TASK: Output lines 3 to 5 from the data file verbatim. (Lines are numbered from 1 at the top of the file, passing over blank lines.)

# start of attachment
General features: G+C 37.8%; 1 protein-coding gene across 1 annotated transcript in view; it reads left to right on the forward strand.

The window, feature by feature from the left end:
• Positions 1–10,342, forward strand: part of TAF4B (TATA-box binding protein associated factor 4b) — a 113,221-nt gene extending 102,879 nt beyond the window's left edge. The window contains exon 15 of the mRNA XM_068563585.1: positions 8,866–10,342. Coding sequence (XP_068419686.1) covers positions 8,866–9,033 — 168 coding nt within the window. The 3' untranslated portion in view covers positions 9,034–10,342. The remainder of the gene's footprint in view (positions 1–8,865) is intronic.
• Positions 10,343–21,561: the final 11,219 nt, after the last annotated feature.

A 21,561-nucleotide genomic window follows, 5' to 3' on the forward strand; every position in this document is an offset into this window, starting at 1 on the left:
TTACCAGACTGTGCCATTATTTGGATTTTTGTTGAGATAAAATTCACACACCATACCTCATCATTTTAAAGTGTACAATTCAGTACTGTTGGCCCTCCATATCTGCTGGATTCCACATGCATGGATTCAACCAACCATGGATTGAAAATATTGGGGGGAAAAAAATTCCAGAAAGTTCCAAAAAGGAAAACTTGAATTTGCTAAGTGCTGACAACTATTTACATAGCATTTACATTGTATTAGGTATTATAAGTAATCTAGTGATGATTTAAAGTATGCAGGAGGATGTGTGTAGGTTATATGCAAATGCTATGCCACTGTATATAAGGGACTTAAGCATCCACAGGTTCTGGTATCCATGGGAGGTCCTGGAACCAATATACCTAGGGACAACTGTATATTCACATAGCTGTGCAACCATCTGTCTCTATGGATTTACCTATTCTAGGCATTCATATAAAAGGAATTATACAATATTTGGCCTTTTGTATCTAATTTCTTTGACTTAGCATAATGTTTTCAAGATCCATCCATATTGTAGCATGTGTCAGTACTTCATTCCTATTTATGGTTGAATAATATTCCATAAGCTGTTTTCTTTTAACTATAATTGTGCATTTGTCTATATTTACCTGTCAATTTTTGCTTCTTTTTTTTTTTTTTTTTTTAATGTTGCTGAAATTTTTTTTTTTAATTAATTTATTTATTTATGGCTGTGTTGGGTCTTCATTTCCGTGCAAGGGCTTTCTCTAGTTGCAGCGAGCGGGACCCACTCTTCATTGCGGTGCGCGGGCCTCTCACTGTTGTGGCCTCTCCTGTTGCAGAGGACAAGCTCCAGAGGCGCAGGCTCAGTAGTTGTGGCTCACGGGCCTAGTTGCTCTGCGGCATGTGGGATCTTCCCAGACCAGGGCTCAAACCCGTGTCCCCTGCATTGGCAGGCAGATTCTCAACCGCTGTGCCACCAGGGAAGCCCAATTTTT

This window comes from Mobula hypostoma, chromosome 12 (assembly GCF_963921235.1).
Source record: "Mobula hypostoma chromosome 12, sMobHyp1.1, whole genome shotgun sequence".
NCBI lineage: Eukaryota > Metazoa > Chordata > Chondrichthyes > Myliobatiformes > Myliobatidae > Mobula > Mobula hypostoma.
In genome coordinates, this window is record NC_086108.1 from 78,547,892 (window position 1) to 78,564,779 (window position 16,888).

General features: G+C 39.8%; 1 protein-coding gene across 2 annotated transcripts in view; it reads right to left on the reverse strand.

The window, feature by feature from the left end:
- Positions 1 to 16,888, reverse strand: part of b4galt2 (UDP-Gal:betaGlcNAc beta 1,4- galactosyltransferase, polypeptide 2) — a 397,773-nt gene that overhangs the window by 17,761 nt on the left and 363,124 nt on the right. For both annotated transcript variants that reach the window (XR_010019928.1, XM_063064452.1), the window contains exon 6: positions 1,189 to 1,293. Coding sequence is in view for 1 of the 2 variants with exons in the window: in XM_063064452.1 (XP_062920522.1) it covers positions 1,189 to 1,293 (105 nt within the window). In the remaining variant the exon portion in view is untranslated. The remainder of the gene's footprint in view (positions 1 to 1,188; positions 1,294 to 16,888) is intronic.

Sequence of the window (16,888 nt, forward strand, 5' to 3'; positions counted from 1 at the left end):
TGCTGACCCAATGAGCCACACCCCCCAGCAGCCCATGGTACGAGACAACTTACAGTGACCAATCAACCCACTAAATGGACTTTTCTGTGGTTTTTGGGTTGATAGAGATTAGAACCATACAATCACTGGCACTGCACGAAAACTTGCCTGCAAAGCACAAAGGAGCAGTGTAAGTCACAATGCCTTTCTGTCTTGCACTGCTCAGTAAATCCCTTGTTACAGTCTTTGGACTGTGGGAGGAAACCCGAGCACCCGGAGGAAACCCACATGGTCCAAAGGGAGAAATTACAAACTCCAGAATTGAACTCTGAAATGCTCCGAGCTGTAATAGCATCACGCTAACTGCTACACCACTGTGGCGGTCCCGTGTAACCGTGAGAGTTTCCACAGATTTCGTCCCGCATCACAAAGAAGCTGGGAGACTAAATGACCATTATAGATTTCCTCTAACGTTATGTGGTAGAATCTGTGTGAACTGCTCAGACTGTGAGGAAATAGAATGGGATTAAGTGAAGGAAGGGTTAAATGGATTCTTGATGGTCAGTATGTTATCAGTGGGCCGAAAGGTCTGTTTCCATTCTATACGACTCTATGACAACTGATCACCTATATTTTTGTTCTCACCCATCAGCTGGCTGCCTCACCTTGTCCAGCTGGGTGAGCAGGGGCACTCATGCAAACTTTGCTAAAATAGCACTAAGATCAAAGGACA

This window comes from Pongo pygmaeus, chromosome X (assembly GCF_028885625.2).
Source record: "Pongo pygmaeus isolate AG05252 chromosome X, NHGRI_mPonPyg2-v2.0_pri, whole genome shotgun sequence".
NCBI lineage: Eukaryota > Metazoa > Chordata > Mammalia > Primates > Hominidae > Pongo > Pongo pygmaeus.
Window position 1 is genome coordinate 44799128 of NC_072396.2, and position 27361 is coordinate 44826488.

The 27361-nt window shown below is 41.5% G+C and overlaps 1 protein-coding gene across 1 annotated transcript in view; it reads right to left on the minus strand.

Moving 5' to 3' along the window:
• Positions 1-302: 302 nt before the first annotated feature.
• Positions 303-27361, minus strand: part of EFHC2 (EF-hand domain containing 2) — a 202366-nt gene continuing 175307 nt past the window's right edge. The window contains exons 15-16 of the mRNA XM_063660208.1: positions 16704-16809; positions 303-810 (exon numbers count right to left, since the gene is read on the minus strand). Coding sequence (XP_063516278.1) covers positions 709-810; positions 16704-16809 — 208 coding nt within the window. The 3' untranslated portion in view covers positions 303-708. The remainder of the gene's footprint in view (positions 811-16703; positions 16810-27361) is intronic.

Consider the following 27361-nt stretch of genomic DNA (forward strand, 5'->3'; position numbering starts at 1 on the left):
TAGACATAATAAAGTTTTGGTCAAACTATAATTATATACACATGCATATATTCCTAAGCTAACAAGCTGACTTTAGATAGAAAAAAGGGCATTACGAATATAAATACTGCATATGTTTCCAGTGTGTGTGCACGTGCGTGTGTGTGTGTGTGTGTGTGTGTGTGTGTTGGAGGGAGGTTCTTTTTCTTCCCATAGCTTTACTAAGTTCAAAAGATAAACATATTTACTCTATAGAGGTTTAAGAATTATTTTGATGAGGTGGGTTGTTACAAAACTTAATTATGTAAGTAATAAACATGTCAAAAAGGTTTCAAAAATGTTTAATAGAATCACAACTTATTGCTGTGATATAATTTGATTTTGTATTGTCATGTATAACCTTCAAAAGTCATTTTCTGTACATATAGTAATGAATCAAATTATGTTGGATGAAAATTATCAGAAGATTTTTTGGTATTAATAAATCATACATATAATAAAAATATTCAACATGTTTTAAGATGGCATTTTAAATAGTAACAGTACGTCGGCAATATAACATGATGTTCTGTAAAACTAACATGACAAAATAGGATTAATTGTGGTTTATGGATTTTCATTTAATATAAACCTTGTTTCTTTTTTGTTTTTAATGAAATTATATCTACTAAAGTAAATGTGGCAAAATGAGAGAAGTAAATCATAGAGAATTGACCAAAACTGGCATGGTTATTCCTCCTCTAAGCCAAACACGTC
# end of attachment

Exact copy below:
• Positions 1–10,342, forward strand: part of TAF4B (TATA-box binding protein associated factor 4b) — a 113,221-nt gene extending 102,879 nt beyond the window's left edge. The window contains exon 15 of the mRNA XM_068563585.1: positions 8,866–10,342. Coding sequence (XP_068419686.1) covers positions 8,866–9,033 — 168 coding nt within the window. The 3' untranslated portion in view covers positions 9,034–10,342. The remainder of the gene's footprint in view (positions 1–8,865) is intronic.
• Positions 10,343–21,561: the final 11,219 nt, after the last annotated feature.

A 21,561-nucleotide genomic window follows, 5' to 3' on the forward strand; every position in this document is an offset into this window, starting at 1 on the left: